Selsberg nails the modern writing style when he hints that we’re not talking about dumbing down the way we write, but rather shortening the way we write by “learning how to write concisely, to express one key detail succinctly and eloquently.” He makes his students write these short, concise, succinct and eloquent assignments explaining YouTube videos, writing a review on Amazon, or an eBay ad on the clothes they are currently wearing. In the professional world, we have similar items that we write on explaining a newspaper story, a recent court decision, or synopsis of a competitive intelligence report. Just like with the classroom assignments, the short message is meant to give the reader enough information to either lead them on to something else, or to move them away from the topic because there is no need to go any further.

I just noticed that my explanation of modern short writing style has resulted in a basic five-paragraph (520-word) essay. It is still the main formula I use for blog writing, but I’ll shorten it up when I link to it on Twitter, or when I send out an email to my friends and colleagues pointing them to the post. Of course, now I’m wondering how much of this you’ve skimmed over just now trying to pick out the highlights?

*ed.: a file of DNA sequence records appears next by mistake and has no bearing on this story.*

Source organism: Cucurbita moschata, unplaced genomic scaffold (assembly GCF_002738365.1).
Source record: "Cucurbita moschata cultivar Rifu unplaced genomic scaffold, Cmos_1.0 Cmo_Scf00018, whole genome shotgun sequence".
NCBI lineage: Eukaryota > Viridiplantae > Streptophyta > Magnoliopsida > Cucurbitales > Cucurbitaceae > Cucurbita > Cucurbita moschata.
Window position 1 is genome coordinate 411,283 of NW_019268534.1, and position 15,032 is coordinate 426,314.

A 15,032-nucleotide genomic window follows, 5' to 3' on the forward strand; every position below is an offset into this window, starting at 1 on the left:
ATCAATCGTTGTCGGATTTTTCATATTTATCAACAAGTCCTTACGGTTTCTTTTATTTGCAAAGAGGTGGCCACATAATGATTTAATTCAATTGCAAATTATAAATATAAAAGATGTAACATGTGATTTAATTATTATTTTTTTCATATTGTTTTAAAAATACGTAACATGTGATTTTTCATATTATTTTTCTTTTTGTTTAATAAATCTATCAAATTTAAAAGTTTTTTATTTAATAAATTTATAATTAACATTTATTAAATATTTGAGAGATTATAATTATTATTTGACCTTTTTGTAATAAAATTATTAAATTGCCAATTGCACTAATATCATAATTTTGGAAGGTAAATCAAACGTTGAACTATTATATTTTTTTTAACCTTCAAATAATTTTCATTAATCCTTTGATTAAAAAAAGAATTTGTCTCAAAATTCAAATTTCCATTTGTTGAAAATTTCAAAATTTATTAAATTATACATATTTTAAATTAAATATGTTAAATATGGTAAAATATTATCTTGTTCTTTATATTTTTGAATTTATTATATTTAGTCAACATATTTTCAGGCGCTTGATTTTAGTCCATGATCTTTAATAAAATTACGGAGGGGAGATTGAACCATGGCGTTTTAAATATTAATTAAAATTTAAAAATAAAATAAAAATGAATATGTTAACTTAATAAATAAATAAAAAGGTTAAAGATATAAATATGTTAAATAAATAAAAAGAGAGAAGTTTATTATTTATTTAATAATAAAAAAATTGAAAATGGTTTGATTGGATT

I recently had the privilege of participating in a mentoring session given by a senior partner in my firm.  This partner is a consummate rainmaker and he was sharing how he approaches finding opportunities.  In essence, he is always looking for opportunities to make connections with people.  He talked about making the effort to provide answers even if the answer is connecting someone with a problem with another attorney.  He said “the attorney will not forget that you provided an opportunity and will reciprocate eventually and the person with a problem will see you as a problem solver”.  He went on to say, “even if the problem has nothing to do with legal services, offer a solution.  If the problem has to do with plumbing issues, find a plumber”.  This partner explained these ideas in very simple terms.  Easy to digest and even easier to implement.
The concepts and approaches he describes are even more relevant today, but the techniques are changing.  

Today, an attorney needs to know how to leverage social networking as a way to become “part of the conversation”.  

While the Internet has certainly changed the concept of community, it does not change the essence of being a trusted advisor.  Toby helped me understand the notion of “being part of the conversation” as a differentiator.  His point, more and more people are turning to the Internet to find quick answers.  

If they don’t hear your voice as part of the conversation, they will not know you are part of the community.